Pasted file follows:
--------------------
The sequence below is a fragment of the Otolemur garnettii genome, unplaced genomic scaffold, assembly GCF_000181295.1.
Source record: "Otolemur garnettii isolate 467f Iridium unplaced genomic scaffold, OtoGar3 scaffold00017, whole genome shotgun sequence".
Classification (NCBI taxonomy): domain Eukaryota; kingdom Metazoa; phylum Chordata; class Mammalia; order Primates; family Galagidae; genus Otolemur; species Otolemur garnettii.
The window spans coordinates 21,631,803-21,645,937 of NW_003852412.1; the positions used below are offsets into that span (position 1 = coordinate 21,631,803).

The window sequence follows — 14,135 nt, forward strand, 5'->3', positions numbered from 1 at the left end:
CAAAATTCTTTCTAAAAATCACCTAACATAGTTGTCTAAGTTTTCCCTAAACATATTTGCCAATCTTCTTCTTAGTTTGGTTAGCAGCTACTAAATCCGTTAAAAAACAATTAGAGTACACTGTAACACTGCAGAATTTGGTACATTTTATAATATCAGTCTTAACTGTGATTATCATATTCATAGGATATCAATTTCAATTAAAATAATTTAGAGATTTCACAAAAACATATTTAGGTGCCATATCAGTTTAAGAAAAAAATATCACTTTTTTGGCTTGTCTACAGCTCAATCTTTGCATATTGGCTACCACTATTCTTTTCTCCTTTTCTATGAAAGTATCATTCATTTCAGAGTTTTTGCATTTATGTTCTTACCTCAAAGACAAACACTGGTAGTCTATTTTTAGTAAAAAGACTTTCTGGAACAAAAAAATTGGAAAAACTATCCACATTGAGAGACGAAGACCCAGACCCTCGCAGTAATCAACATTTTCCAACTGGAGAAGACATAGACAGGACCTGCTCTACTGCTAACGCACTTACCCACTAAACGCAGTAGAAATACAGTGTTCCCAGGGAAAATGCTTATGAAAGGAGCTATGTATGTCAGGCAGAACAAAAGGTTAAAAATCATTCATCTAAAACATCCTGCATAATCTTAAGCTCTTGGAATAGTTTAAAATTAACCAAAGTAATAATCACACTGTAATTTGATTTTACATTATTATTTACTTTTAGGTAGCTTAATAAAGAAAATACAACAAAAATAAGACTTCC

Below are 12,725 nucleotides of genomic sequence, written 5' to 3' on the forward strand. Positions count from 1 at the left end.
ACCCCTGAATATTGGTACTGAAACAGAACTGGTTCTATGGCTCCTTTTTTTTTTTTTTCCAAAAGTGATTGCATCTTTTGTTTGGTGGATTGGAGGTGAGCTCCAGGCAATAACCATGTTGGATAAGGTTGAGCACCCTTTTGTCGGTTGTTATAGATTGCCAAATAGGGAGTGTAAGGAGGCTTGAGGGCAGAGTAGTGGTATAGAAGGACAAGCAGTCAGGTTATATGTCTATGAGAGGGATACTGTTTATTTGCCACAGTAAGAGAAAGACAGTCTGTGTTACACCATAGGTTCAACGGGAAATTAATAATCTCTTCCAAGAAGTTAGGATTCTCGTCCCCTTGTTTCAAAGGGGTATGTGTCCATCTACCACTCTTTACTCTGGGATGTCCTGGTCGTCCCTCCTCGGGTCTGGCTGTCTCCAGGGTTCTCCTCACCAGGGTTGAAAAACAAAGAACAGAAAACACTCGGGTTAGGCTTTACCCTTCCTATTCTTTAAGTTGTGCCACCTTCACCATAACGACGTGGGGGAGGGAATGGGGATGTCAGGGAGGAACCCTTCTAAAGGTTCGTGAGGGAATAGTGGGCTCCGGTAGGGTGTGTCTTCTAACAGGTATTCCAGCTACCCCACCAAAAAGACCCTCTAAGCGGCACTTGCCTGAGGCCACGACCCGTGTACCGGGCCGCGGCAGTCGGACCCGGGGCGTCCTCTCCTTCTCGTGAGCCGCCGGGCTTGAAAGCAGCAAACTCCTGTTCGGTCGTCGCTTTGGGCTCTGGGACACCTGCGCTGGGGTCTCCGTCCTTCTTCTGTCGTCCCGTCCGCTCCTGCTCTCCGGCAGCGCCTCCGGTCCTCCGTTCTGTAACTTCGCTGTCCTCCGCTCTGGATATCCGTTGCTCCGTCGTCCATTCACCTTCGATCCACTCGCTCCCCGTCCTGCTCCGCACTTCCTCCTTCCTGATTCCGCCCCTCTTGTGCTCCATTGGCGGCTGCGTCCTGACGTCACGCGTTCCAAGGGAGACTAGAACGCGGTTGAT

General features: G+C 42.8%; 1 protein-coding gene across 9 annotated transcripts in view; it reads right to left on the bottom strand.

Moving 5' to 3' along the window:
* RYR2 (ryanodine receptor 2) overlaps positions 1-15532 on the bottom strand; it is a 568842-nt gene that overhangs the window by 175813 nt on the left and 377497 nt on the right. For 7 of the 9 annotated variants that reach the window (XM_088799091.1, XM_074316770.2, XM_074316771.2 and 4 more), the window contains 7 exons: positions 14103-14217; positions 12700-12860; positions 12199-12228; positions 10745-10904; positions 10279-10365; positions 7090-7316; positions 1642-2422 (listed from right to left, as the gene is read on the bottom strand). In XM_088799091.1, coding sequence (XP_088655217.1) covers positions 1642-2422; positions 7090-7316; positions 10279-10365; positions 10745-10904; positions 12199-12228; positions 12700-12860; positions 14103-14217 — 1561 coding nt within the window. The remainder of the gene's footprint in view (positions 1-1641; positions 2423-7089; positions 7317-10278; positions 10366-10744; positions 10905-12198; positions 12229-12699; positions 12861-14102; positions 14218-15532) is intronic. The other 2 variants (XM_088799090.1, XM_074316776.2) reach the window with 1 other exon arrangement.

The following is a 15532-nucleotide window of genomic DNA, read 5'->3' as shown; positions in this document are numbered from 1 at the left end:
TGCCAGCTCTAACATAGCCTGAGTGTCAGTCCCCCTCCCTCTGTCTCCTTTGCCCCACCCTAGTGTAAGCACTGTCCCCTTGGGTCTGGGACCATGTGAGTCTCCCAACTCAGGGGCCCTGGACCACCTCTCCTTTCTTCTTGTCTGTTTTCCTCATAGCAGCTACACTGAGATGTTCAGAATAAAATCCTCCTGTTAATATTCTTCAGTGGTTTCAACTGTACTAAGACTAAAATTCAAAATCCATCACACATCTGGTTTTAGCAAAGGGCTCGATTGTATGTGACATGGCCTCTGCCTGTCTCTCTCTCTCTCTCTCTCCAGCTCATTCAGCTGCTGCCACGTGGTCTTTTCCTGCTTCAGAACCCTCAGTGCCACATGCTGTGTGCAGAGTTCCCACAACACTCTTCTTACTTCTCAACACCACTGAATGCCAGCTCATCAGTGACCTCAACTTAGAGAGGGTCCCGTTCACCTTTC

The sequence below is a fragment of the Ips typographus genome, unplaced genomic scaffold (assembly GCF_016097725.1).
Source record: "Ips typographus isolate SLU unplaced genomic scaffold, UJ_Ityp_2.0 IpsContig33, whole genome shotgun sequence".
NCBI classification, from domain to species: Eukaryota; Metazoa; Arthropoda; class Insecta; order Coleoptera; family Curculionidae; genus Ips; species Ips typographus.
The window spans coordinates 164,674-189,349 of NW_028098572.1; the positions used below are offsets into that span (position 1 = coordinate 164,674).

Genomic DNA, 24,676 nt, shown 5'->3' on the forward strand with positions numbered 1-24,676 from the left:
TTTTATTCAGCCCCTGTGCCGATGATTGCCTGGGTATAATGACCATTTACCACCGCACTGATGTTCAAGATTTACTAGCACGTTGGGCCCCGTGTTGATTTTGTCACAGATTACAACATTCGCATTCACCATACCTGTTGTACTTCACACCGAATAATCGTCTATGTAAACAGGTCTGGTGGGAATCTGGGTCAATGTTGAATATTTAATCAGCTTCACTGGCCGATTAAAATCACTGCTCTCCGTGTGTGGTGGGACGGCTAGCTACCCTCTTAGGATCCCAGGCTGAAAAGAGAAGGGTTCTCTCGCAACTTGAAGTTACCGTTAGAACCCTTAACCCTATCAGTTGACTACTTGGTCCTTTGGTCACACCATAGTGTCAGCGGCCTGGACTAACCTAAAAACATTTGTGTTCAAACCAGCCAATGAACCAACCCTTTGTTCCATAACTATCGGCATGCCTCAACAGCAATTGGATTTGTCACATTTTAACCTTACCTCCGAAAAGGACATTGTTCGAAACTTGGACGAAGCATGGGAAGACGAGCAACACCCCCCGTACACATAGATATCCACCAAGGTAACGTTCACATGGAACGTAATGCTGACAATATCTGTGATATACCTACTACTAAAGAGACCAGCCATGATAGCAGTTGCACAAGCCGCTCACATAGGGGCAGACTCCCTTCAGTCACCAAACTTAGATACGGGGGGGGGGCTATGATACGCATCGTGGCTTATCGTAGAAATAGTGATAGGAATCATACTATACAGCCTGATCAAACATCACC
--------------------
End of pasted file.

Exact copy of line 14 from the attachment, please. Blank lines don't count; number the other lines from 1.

The sequence below is a fragment of the Ips typographus genome, unplaced genomic scaffold (assembly GCF_016097725.1).